While the camera in my Epic 4G Touch is great (the Galaxy Nexus camera isn't quite as good, but it's serviceable for most things), taking photos for reviews or articles like this one have a bit higher standards. Without breaking the bank, I was able to pick up this little guy who's been more than handy in the short time I've been using it. There aren't quite as many controls as I'd like, and most things like exposure are buried in menus, but for a cheap unit to take better-than-cellphone quality pictures, it works wonderfully.

Apps

I won't spend too much time covering the same ground that my colleagues already have. Suffice to say, I also use Chrome, Gmail, Dropbox, Twitter, and Spotify which Cameron neglected to mention I got him hooked on, but I forgive him because we're buds. There is one that I feel deserves a special second mention.

Google Voice

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David touched on this in his article, but I feel the need to expand on it. You see, I'm on Sprint and the option to remove messaging in order to save some money isn't available for smartphone plans. Unlimited messaging comes standard with all unlimited data plans. Yet, I still love Google Voice because I'm able to text from absolutely anywhere. In fact, roughly a third of the time that I'm texting someone am I actually doing it from my phone. Much more often, it's from my desktop or tablet. David is correct that GV could use a little work on both the stability and speed fronts, plus it's in desperate need of a UI overhaul, not the least of which to give it a proper tablet layout, but just adding the ability to send SMS messages from Nexus 7 is boon enough to make the whole thing worth it.

Reddit Is Fun

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I've tried just about every Reddit client out there, yet I keep coming back to this one. Not because it's the prettiest (that would probably go to Bacon Reader), or because it's got the most spiffy extras (Reddit News picture previews are a gem), but because when it comes to pure functionality, it can't be beat. Much like Reddit itself, the interface is very plain but you can do everything with it. I'm able to not only read stories, but respond to comments, keep up with with replies, and engage the full community experience. Other apps might be better for readers who don't engage with the community, but I got my start writing words on the internet as a commenter on Gizmodo back in the glory days before the iPhone 4. In my heart, I'll always love talking with people reading the same stuff on the internet that I am.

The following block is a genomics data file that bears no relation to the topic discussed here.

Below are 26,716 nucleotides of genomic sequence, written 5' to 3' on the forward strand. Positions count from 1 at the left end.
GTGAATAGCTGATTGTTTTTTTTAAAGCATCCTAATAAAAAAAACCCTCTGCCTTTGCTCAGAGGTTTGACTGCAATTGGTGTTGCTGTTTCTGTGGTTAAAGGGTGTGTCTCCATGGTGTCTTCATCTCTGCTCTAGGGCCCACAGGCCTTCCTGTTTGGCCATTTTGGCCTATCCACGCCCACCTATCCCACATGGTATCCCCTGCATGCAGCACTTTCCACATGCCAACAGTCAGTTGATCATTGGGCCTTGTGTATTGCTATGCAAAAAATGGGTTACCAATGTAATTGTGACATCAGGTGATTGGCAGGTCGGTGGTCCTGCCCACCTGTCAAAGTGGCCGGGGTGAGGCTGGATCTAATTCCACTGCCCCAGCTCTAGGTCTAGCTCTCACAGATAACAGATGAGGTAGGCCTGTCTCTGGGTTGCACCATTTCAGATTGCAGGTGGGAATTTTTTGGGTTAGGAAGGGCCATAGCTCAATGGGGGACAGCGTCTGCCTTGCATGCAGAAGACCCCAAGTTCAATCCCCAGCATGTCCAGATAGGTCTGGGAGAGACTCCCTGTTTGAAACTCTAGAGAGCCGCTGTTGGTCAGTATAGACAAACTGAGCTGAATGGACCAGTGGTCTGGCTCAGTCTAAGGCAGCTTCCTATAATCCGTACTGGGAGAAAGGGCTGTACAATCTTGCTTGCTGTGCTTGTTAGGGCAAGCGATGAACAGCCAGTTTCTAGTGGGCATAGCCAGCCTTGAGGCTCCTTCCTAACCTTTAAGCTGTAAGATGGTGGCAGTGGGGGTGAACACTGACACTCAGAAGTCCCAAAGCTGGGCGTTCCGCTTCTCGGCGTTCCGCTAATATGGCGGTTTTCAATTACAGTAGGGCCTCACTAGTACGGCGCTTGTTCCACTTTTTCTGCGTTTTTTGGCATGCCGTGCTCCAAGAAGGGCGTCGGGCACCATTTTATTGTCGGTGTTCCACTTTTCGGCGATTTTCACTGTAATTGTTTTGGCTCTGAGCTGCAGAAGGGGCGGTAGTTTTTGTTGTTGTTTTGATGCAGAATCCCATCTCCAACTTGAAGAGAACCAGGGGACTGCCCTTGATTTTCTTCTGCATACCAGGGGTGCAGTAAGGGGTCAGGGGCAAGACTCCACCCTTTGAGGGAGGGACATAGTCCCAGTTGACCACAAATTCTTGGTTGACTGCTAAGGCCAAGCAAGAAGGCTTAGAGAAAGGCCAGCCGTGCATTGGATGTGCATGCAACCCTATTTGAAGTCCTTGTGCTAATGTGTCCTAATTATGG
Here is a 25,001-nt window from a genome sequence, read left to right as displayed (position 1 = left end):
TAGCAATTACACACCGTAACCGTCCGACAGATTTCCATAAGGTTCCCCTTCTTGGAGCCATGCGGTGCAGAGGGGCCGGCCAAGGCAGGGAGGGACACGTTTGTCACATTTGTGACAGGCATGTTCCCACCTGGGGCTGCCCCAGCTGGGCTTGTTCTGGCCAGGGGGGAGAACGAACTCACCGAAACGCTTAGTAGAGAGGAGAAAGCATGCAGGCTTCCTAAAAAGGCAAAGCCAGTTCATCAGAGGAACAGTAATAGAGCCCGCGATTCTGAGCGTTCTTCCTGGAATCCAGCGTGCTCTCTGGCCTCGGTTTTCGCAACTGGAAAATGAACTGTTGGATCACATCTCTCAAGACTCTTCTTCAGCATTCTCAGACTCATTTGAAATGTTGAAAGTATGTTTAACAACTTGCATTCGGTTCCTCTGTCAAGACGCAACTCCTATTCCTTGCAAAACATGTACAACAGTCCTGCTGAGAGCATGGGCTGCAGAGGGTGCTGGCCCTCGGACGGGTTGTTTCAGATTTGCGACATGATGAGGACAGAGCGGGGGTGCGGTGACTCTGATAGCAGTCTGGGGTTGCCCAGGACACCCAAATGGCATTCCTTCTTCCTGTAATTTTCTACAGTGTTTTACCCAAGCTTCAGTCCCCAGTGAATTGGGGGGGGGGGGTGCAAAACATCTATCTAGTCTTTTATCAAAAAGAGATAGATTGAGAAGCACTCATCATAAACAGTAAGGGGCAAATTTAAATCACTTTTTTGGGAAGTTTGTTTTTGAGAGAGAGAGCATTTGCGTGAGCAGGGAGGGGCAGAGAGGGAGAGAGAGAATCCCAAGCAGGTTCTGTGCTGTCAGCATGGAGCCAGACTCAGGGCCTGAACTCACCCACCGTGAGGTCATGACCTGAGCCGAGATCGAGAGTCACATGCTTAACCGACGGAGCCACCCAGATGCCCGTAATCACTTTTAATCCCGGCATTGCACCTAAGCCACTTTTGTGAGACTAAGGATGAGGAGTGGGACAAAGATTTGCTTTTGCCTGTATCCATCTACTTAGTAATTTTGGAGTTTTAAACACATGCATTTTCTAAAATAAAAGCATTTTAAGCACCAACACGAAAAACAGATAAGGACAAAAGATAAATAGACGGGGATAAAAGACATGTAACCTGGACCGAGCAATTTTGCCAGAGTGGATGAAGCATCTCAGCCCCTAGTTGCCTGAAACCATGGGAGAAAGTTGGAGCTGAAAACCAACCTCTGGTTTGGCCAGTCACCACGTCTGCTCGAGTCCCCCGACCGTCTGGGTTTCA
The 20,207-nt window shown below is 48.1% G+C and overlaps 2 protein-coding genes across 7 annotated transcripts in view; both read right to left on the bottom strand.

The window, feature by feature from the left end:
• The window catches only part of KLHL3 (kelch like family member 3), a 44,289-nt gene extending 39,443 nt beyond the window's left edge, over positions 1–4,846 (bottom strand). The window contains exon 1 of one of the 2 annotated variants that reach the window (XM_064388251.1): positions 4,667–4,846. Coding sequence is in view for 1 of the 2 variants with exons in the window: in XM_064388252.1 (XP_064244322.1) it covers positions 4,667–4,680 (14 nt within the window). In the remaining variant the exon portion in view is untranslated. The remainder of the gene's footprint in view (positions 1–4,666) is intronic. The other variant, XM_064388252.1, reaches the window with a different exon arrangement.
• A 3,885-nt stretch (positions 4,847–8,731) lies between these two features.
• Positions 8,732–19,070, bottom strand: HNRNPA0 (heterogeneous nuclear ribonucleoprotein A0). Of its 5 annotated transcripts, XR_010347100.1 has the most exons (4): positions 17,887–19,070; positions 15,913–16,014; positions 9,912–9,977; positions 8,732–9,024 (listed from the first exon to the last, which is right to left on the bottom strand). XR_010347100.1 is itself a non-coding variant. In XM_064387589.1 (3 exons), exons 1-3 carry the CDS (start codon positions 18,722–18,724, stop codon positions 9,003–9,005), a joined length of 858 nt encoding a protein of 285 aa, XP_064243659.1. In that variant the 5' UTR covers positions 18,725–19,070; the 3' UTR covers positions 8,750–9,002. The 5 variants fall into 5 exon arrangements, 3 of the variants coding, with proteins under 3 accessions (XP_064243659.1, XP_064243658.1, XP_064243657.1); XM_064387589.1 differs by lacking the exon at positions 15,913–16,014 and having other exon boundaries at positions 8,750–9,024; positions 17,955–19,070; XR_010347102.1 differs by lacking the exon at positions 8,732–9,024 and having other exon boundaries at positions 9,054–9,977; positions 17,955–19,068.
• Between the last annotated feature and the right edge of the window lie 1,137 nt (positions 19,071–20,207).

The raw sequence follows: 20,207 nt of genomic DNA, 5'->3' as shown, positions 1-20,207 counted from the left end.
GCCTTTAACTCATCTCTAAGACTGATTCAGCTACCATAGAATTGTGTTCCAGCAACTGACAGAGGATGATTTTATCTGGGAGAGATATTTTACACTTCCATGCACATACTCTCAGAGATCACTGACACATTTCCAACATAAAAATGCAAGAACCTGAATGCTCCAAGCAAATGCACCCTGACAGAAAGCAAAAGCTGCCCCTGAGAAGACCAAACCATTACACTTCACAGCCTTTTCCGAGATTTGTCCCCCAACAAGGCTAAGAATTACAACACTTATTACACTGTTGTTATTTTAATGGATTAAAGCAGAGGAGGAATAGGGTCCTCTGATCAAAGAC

QuickPic

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I hate the stock Gallery app. With a passion. For some reason when Samsung brought Ice Cream Sandwich to the Epic 4G Touch, they kept the weird-looking Gallery app with the stretched out, blurry images background. However, even on my Nexii, the completely random sorting and the inclusion of every single picture you've ever taken, seemingly each in their own entire folder, is just asinine. I also sometimes want the ability to move related pictures into their own folder. You can't do this in the Gallery. QuickPic, however allows you to hide certain folders, and even move pictures around on the SD card, creating your own folders if you'd like. Yes, it means you'll see a file manager and Google hates that. Maybe even for good reason! File managers are definitely ugly. But I'm a big boy. I can handle it. So, QuickPic is fantastic for my needs.

Unified Remote

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This is perhaps one of my favorite pieces of software. As I've mentioned before, my desktop is the centerpiece of my digital life. In addition, my living room's entertainment center is also run by a Windows desktop. I've used several remote control apps for Android and Unified Remote is the best I've tried. In addition to basic keyboard and mouse, there is a cornucopia of other remotes tailored to specific apps and services including Netflix, Hulu (both web and desktop client), Windows Media Player, VLC, Spotify, XBMC, Boxee and a ton more. If you use your computer as a media consumption device, it's hard to do without Unified Remote.

Marvel Comics

2012-09-28 14.45.56  2012-09-28 14.46.17 2012-09-28 14.46.29